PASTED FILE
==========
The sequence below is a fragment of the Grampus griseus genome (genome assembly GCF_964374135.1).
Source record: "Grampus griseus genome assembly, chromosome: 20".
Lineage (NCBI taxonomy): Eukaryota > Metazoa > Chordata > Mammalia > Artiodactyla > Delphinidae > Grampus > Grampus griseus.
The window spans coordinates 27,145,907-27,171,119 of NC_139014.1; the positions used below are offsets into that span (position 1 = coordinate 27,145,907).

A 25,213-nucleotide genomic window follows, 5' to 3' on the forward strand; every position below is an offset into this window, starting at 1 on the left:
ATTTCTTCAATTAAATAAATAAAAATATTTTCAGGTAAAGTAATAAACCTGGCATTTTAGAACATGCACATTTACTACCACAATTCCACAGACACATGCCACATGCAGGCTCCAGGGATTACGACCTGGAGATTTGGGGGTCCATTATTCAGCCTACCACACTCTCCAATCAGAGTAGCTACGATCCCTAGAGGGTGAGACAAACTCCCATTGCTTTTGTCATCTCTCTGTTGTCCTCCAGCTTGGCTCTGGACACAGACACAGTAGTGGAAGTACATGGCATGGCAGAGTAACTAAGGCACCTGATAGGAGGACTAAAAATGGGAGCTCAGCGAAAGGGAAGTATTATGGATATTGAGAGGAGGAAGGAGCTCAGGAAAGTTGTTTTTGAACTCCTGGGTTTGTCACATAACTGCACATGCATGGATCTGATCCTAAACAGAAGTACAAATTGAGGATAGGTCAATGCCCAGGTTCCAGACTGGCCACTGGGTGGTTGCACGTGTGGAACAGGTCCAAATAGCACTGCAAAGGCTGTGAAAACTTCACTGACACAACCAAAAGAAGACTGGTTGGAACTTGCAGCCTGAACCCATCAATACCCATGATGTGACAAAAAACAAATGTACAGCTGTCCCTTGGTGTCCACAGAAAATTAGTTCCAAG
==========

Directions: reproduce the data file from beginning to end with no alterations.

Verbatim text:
The sequence below is a fragment of the Grampus griseus genome (genome assembly GCF_964374135.1).
Source record: "Grampus griseus genome assembly, chromosome: 20".
Lineage (NCBI taxonomy): Eukaryota > Metazoa > Chordata > Mammalia > Artiodactyla > Delphinidae > Grampus > Grampus griseus.
The window spans coordinates 27,145,907-27,171,119 of NC_139014.1; the positions used below are offsets into that span (position 1 = coordinate 27,145,907).

A 25,213-nucleotide genomic window follows, 5' to 3' on the forward strand; every position below is an offset into this window, starting at 1 on the left:
ATTTCTTCAATTAAATAAATAAAAATATTTTCAGGTAAAGTAATAAACCTGGCATTTTAGAACATGCACATTTACTACCACAATTCCACAGACACATGCCACATGCAGGCTCCAGGGATTACGACCTGGAGATTTGGGGGTCCATTATTCAGCCTACCACACTCTCCAATCAGAGTAGCTACGATCCCTAGAGGGTGAGACAAACTCCCATTGCTTTTGTCATCTCTCTGTTGTCCTCCAGCTTGGCTCTGGACACAGACACAGTAGTGGAAGTACATGGCATGGCAGAGTAACTAAGGCACCTGATAGGAGGACTAAAAATGGGAGCTCAGCGAAAGGGAAGTATTATGGATATTGAGAGGAGGAAGGAGCTCAGGAAAGTTGTTTTTGAACTCCTGGGTTTGTCACATAACTGCACATGCATGGATCTGATCCTAAACAGAAGTACAAATTGAGGATAGGTCAATGCCCAGGTTCCAGACTGGCCACTGGGTGGTTGCACGTGTGGAACAGGTCCAAATAGCACTGCAAAGGCTGTGAAAACTTCACTGACACAACCAAAAGAAGACTGGTTGGAACTTGCAGCCTGAACCCATCAATACCCATGATGTGACAAAAAACAAATGTACAGCTGTCCCTTGGTGTCCACAGAAAATTAGTTCCAAG